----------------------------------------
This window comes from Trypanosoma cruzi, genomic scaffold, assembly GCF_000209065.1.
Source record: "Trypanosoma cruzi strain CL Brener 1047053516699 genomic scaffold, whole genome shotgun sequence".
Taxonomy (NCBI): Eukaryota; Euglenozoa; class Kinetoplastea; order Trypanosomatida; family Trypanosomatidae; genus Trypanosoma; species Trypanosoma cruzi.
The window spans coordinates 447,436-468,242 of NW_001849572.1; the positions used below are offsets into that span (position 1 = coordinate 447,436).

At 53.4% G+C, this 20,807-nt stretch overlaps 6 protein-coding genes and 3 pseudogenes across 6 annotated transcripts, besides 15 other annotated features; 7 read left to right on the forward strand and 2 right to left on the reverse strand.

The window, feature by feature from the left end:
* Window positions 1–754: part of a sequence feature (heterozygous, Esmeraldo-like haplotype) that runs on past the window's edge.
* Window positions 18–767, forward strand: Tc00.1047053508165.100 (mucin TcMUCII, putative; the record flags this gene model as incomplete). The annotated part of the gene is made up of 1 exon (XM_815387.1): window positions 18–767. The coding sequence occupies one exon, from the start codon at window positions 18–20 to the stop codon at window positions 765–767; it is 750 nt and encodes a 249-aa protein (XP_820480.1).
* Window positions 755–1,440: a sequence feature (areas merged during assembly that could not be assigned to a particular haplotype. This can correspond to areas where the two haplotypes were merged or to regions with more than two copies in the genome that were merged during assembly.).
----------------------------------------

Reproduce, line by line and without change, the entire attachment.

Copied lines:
This window comes from Trypanosoma cruzi, genomic scaffold, assembly GCF_000209065.1.
Source record: "Trypanosoma cruzi strain CL Brener 1047053516699 genomic scaffold, whole genome shotgun sequence".
Taxonomy (NCBI): Eukaryota; Euglenozoa; class Kinetoplastea; order Trypanosomatida; family Trypanosomatidae; genus Trypanosoma; species Trypanosoma cruzi.
The window spans coordinates 447,436-468,242 of NW_001849572.1; the positions used below are offsets into that span (position 1 = coordinate 447,436).

At 53.4% G+C, this 20,807-nt stretch overlaps 6 protein-coding genes and 3 pseudogenes across 6 annotated transcripts, besides 15 other annotated features; 7 read left to right on the forward strand and 2 right to left on the reverse strand.

The window, feature by feature from the left end:
* Window positions 1–754: part of a sequence feature (heterozygous, Esmeraldo-like haplotype) that runs on past the window's edge.
* Window positions 18–767, forward strand: Tc00.1047053508165.100 (mucin TcMUCII, putative; the record flags this gene model as incomplete). The annotated part of the gene is made up of 1 exon (XM_815387.1): window positions 18–767. The coding sequence occupies one exon, from the start codon at window positions 18–20 to the stop codon at window positions 765–767; it is 750 nt and encodes a 249-aa protein (XP_820480.1).
* Window positions 755–1,440: a sequence feature (areas merged during assembly that could not be assigned to a particular haplotype. This can correspond to areas where the two haplotypes were merged or to regions with more than two copies in the genome that were merged during assembly.).